An Audience for Revolution

John Haber
in New York City

Benjamin Franklin: Portraits by Duplessis

John Singer Sargent: A Family Portrait

When Benjamin Franklin arrived in France, he had turned seventy, but his nation was newly born. As a commissioner of the Continental Congress, he reached Paris in late December 1776, as America's first diplomat abroad, in search of recognition and support.

It came swiftly, too, with a treaty of alliance in early 1778, but not altogether smoothly. The French scuttled plans to send officers and further aid to the revolutionary cause when the English threatened war. Joseph Siffred Duplessis's Benjamin Franklin (New York Public Library, 1777)Franklin, though, was determined to stick it out, and he remained until 1785, by which time the United States had attained not just independence, but a constitution. And he found a tool for his diplomacy in art. With just three works positively drowning in wall text, an installation at the Met looks less focused than unfinished. Yet it suggests why the aristocracy and an emerging republic found common ground in art.

John Singer Sargent delighted in attention, too, as an American abroad, and he got it. More than a century after Franklin, Mrs. Carl Meyer and Her Children earned praise in all the right places, including a review from Henry James. It drew scorn for "these over-civilised European Orientals," meaning Jews, and caricatures by Max Beerbohm of both Carl Meyer and Sargent. Of the two, the artist appears more boastful and more stylish. It provoked outright parodies, playing on the children with no evident place to stand and their mother, Adèle, perched so precariously as to have already fallen off the sofa. It cemented a bond between the painter and the family, strong enough that he returned to the girl in charcoal eight years later as a beautiful and intelligent woman.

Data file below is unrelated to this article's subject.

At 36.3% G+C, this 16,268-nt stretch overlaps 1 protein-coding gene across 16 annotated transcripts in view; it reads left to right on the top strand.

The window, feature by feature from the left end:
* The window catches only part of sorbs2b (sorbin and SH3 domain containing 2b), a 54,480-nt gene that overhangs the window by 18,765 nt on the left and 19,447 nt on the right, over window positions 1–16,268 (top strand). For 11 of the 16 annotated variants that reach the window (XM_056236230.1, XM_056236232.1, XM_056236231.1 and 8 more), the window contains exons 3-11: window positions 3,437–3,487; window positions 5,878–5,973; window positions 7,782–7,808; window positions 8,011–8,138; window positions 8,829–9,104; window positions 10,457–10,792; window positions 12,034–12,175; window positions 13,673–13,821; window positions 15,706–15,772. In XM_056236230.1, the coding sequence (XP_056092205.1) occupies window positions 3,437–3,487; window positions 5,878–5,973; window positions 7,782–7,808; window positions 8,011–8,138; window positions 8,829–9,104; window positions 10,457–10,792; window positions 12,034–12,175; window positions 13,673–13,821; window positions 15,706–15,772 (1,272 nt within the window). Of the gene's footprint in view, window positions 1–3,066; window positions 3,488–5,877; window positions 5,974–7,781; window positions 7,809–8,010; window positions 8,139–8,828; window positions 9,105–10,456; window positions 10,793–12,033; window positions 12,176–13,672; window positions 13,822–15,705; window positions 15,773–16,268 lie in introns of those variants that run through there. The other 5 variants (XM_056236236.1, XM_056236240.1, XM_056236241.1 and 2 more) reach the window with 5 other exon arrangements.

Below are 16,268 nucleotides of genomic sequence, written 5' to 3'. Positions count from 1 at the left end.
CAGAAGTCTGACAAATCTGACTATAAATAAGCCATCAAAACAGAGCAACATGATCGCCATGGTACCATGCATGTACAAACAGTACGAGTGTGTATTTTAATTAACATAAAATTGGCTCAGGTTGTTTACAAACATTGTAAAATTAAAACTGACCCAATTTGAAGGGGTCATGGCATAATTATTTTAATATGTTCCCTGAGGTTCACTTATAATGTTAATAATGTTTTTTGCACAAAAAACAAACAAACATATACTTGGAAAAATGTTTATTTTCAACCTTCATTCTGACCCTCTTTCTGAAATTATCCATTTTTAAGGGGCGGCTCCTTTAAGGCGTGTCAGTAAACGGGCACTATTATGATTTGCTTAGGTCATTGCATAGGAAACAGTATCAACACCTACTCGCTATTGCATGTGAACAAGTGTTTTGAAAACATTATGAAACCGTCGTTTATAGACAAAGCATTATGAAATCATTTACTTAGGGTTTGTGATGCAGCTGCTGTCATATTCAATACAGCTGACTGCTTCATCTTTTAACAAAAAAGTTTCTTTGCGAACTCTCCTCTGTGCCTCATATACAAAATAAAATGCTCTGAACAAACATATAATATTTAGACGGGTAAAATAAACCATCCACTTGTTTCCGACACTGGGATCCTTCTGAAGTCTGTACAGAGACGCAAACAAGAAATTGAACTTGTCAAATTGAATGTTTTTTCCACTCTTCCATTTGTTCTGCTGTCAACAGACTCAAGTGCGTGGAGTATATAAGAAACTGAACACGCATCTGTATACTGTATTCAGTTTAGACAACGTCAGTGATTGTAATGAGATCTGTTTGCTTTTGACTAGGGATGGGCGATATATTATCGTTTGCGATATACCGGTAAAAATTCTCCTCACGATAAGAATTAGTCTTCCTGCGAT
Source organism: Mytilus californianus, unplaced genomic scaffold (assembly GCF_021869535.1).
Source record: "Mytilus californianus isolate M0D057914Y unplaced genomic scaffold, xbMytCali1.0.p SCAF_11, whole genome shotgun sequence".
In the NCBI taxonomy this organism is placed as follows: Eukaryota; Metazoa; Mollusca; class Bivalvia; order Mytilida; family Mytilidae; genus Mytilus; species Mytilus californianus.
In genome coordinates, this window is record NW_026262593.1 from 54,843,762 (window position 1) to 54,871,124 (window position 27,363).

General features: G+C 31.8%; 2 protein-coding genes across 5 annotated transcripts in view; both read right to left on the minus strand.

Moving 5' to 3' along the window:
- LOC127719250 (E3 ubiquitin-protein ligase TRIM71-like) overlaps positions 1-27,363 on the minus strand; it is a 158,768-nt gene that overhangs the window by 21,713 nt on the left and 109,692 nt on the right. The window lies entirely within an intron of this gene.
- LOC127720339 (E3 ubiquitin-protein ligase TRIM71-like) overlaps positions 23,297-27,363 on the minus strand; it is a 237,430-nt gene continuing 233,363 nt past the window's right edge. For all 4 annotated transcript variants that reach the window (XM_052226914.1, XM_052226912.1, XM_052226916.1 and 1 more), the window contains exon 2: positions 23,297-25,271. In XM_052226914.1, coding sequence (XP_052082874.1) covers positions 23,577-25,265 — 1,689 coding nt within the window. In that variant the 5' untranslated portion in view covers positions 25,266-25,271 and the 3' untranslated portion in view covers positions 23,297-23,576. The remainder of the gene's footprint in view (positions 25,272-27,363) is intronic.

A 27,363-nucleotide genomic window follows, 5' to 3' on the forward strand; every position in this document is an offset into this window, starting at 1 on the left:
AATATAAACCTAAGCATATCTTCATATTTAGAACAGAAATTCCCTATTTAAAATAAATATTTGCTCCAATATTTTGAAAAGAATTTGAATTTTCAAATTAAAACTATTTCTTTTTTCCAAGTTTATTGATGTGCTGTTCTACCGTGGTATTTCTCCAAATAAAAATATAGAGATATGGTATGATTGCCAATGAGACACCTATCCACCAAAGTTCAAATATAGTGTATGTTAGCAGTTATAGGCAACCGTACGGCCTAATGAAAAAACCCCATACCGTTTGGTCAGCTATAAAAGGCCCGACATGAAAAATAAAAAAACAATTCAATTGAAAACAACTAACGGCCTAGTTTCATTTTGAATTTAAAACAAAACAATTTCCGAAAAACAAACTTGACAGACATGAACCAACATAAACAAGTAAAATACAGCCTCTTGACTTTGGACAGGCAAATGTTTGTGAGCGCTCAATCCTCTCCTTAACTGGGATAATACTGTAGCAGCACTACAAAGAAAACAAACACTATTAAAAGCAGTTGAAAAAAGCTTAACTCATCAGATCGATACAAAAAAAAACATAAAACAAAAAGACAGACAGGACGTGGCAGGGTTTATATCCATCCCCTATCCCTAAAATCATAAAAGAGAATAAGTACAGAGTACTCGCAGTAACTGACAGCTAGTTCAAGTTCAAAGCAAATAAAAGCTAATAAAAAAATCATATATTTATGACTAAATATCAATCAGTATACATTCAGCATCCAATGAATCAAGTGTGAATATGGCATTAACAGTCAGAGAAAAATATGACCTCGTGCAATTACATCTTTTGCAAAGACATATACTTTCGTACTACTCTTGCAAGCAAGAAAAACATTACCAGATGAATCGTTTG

The temper of America

In today's heady mix of art and money, someone more cynical than Ben Franklin might suggest that a museum simply display the money. Sure enough, the Met does, but it also has the art to back it up. If a portrait from the permanent collection looks familiar, it graced the hundred dollar bill for much of the last century. And if a pastel on loan from the New York Public Library looks familiar as well, at least to those who can afford to carry a c-note, its image replaced the other on the bill in 1996. Franklin owed both to Joseph Siffred Duplessis, the official portraitist to the French king, and they are the center of a "focus exhibition" that could almost make a case for a sedate but skilled artist. Befitting both portraiture and money, the show is also about popularity, circulation, and reproduction—in the cause of revolution.

Franklin had no trouble finding support. The French already embraced the Revolutionary War, in hopes of regaining influence in North America, and the Marquis de Lafayette had signed on as general just two weeks before his arrival, thanks to the diplomacy of Silas Deane. Nor do their motives reduce so easily to vanity and self-interest. Lafayette, who later supported the French revolution, saw Americans as "people fighting for liberty." Just as much, too, France found a role model in Franklin himself. Elisabeth Vigée Le Brun, painter to the French court, saw in him "the temper and conduct of America."